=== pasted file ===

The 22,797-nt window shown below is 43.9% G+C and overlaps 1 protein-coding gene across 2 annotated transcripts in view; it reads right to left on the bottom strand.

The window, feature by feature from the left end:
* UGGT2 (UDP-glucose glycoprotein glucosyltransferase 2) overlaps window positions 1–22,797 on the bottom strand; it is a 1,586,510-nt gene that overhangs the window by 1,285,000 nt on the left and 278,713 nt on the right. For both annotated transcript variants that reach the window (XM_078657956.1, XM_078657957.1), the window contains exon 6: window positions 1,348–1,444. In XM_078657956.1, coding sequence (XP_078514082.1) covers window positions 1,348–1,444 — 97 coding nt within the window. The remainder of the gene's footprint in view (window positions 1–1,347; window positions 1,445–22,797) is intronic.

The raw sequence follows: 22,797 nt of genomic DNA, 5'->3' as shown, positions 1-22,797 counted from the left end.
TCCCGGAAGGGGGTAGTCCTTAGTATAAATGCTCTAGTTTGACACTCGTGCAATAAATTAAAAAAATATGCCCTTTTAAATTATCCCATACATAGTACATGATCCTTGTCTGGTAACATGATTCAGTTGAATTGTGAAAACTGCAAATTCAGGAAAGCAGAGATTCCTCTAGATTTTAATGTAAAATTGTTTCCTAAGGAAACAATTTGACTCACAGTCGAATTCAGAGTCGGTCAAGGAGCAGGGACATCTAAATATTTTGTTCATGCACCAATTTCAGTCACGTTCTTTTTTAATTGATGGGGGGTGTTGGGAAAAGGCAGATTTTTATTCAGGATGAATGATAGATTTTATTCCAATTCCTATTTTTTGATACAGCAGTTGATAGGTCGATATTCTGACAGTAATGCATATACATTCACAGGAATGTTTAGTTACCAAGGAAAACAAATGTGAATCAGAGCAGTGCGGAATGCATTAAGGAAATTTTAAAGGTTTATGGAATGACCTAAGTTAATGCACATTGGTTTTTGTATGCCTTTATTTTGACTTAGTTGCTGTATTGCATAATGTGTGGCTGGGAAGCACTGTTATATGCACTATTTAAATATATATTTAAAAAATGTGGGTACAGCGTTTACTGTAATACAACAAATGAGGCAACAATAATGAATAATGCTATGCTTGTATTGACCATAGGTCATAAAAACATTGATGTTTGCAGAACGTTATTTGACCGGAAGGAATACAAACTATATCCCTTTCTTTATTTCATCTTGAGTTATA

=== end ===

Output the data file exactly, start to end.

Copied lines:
The 22,797-nt window shown below is 43.9% G+C and overlaps 1 protein-coding gene across 2 annotated transcripts in view; it reads right to left on the bottom strand.

The window, feature by feature from the left end:
* UGGT2 (UDP-glucose glycoprotein glucosyltransferase 2) overlaps window positions 1–22,797 on the bottom strand; it is a 1,586,510-nt gene that overhangs the window by 1,285,000 nt on the left and 278,713 nt on the right. For both annotated transcript variants that reach the window (XM_078657956.1, XM_078657957.1), the window contains exon 6: window positions 1,348–1,444. In XM_078657956.1, coding sequence (XP_078514082.1) covers window positions 1,348–1,444 — 97 coding nt within the window. The remainder of the gene's footprint in view (window positions 1–1,347; window positions 1,445–22,797) is intronic.

The raw sequence follows: 22,797 nt of genomic DNA, 5'->3' as shown, positions 1-22,797 counted from the left end.
TCCCGGAAGGGGGTAGTCCTTAGTATAAATGCTCTAGTTTGACACTCGTGCAATAAATTAAAAAAATATGCCCTTTTAAATTATCCCATACATAGTACATGATCCTTGTCTGGTAACATGATTCAGTTGAATTGTGAAAACTGCAAATTCAGGAAAGCAGAGATTCCTCTAGATTTTAATGTAAAATTGTTTCCTAAGGAAACAATTTGACTCACAGTCGAATTCAGAGTCGGTCAAGGAGCAGGGACATCTAAATATTTTGTTCATGCACCAATTTCAGTCACGTTCTTTTTTAATTGATGGGGGGTGTTGGGAAAAGGCAGATTTTTATTCAGGATGAATGATAGATTTTATTCCAATTCCTATTTTTTGATACAGCAGTTGATAGGTCGATATTCTGACAGTAATGCATATACATTCACAGGAATGTTTAGTTACCAAGGAAAACAAATGTGAATCAGAGCAGTGCGGAATGCATTAAGGAAATTTTAAAGGTTTATGGAATGACCTAAGTTAATGCACATTGGTTTTTGTATGCCTTTATTTTGACTTAGTTGCTGTATTGCATAATGTGTGGCTGGGAAGCACTGTTATATGCACTATTTAAATATATATTTAAAAAATGTGGGTACAGCGTTTACTGTAATACAACAAATGAGGCAACAATAATGAATAATGCTATGCTTGTATTGACCATAGGTCATAAAAACATTGATGTTTGCAGAACGTTATTTGACCGGAAGGAATACAAACTATATCCCTTTCTTTATTTCATCTTGAGTTATA